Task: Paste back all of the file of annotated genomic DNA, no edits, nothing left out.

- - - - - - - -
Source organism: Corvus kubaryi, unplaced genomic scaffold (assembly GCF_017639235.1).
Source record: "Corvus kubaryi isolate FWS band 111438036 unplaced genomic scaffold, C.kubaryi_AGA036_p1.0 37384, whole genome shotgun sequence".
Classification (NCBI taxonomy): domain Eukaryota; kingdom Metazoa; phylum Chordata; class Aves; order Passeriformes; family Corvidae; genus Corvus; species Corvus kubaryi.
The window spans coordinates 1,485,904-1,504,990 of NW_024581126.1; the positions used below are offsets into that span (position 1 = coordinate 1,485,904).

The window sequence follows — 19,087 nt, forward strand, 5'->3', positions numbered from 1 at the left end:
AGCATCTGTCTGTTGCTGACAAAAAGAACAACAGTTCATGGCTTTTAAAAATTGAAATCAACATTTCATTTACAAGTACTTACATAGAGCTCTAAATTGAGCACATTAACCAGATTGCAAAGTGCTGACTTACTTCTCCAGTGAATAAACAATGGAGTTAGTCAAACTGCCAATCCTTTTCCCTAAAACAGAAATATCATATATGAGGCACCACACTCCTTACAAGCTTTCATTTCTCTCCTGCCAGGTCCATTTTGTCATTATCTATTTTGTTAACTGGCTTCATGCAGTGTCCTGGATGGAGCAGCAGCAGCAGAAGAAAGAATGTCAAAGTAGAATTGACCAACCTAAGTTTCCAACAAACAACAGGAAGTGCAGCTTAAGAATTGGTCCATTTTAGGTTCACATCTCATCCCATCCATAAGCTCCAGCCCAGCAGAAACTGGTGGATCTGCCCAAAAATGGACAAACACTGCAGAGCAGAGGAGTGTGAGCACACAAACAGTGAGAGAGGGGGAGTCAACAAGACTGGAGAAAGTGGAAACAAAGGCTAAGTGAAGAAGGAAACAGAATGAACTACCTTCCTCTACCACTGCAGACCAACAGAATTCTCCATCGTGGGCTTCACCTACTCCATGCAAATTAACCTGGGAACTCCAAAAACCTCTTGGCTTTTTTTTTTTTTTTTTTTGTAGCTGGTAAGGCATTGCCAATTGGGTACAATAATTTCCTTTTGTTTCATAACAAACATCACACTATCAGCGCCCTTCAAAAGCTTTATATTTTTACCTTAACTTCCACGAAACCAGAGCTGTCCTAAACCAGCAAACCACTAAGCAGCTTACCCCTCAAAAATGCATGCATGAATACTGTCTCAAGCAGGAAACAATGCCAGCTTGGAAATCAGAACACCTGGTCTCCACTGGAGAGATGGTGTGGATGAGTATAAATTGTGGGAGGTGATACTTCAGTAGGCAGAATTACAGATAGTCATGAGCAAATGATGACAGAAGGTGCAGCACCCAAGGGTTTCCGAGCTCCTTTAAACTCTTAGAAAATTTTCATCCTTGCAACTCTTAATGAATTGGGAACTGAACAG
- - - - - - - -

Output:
Source organism: Corvus kubaryi, unplaced genomic scaffold (assembly GCF_017639235.1).
Source record: "Corvus kubaryi isolate FWS band 111438036 unplaced genomic scaffold, C.kubaryi_AGA036_p1.0 37384, whole genome shotgun sequence".
Classification (NCBI taxonomy): domain Eukaryota; kingdom Metazoa; phylum Chordata; class Aves; order Passeriformes; family Corvidae; genus Corvus; species Corvus kubaryi.
The window spans coordinates 1,485,904-1,504,990 of NW_024581126.1; the positions used below are offsets into that span (position 1 = coordinate 1,485,904).

The window sequence follows — 19,087 nt, forward strand, 5'->3', positions numbered from 1 at the left end:
AGCATCTGTCTGTTGCTGACAAAAAGAACAACAGTTCATGGCTTTTAAAAATTGAAATCAACATTTCATTTACAAGTACTTACATAGAGCTCTAAATTGAGCACATTAACCAGATTGCAAAGTGCTGACTTACTTCTCCAGTGAATAAACAATGGAGTTAGTCAAACTGCCAATCCTTTTCCCTAAAACAGAAATATCATATATGAGGCACCACACTCCTTACAAGCTTTCATTTCTCTCCTGCCAGGTCCATTTTGTCATTATCTATTTTGTTAACTGGCTTCATGCAGTGTCCTGGATGGAGCAGCAGCAGCAGAAGAAAGAATGTCAAAGTAGAATTGACCAACCTAAGTTTCCAACAAACAACAGGAAGTGCAGCTTAAGAATTGGTCCATTTTAGGTTCACATCTCATCCCATCCATAAGCTCCAGCCCAGCAGAAACTGGTGGATCTGCCCAAAAATGGACAAACACTGCAGAGCAGAGGAGTGTGAGCACACAAACAGTGAGAGAGGGGGAGTCAACAAGACTGGAGAAAGTGGAAACAAAGGCTAAGTGAAGAAGGAAACAGAATGAACTACCTTCCTCTACCACTGCAGACCAACAGAATTCTCCATCGTGGGCTTCACCTACTCCATGCAAATTAACCTGGGAACTCCAAAAACCTCTTGGCTTTTTTTTTTTTTTTTTTTGTAGCTGGTAAGGCATTGCCAATTGGGTACAATAATTTCCTTTTGTTTCATAACAAACATCACACTATCAGCGCCCTTCAAAAGCTTTATATTTTTACCTTAACTTCCACGAAACCAGAGCTGTCCTAAACCAGCAAACCACTAAGCAGCTTACCCCTCAAAAATGCATGCATGAATACTGTCTCAAGCAGGAAACAATGCCAGCTTGGAAATCAGAACACCTGGTCTCCACTGGAGAGATGGTGTGGATGAGTATAAATTGTGGGAGGTGATACTTCAGTAGGCAGAATTACAGATAGTCATGAGCAAATGATGACAGAAGGTGCAGCACCCAAGGGTTTCCGAGCTCCTTTAAACTCTTAGAAAATTTTCATCCTTGCAACTCTTAATGAATTGGGAACTGAACAG